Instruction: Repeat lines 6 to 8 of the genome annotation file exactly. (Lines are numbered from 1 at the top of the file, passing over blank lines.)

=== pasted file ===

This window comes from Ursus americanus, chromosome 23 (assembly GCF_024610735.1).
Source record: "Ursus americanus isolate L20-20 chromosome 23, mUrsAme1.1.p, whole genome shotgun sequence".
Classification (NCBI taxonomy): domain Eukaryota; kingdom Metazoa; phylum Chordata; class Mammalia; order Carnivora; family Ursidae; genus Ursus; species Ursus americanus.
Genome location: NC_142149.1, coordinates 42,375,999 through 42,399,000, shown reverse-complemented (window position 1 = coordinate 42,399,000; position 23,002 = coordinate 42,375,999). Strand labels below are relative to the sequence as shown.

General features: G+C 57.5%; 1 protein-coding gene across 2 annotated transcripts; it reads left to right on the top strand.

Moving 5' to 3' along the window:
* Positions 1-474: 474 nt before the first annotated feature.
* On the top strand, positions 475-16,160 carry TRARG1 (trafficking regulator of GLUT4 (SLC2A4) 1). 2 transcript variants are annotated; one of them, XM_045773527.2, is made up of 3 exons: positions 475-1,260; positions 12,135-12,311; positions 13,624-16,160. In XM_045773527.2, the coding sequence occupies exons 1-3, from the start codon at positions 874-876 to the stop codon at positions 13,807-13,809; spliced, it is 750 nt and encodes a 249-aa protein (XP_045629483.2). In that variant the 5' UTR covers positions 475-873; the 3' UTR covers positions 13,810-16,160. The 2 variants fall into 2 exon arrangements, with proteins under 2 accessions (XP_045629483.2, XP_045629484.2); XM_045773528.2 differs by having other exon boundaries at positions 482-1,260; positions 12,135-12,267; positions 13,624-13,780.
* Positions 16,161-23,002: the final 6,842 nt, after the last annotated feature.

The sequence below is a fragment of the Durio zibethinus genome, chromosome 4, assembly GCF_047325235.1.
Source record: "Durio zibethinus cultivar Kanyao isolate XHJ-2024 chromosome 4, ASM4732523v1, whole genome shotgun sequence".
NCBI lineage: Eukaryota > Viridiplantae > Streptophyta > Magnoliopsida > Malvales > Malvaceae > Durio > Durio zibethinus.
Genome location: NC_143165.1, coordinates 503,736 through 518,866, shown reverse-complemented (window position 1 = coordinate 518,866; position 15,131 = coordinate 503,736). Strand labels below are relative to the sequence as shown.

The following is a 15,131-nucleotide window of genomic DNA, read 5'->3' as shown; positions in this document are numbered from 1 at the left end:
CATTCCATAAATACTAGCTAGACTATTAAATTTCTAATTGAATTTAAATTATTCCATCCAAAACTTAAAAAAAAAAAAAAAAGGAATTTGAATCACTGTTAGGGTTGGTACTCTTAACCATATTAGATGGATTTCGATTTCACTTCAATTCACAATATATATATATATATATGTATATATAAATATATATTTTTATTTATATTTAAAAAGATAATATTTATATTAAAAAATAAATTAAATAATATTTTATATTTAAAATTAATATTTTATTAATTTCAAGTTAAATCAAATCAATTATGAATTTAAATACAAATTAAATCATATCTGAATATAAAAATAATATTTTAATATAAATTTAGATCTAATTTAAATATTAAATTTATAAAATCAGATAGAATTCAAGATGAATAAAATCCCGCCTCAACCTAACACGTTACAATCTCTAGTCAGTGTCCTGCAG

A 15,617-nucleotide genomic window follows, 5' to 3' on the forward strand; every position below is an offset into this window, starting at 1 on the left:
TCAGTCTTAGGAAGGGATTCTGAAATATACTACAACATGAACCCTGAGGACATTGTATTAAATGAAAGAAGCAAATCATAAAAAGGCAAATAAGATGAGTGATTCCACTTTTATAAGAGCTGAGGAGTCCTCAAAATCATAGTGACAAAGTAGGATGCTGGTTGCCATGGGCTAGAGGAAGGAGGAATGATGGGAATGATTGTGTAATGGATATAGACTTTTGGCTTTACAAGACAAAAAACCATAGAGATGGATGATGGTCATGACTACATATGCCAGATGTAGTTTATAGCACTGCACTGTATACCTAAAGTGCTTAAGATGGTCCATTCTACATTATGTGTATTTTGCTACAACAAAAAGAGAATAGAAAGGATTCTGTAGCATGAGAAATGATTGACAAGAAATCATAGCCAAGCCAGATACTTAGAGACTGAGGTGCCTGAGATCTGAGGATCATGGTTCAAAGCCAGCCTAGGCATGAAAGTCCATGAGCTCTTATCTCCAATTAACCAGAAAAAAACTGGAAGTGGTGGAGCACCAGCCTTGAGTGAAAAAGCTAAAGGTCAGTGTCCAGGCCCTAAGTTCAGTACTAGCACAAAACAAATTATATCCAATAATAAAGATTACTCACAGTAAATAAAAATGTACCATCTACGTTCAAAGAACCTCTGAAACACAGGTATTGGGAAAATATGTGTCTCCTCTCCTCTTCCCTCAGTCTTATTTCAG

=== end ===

Moving 5' to 3' along the window:
* Positions 1-474: 474 nt before the first annotated feature.
* On the top strand, positions 475-16,160 carry TRARG1 (trafficking regulator of GLUT4 (SLC2A4) 1). 2 transcript variants are annotated; one of them, XM_045773527.2, is made up of 3 exons: positions 475-1,260; positions 12,135-12,311; positions 13,624-16,160. In XM_045773527.2, the coding sequence occupies exons 1-3, from the start codon at positions 874-876 to the stop codon at positions 13,807-13,809; spliced, it is 750 nt and encodes a 249-aa protein (XP_045629483.2). In that variant the 5' UTR covers positions 475-873; the 3' UTR covers positions 13,810-16,160. The 2 variants fall into 2 exon arrangements, with proteins under 2 accessions (XP_045629483.2, XP_045629484.2); XM_045773528.2 differs by having other exon boundaries at positions 482-1,260; positions 12,135-12,267; positions 13,624-13,780.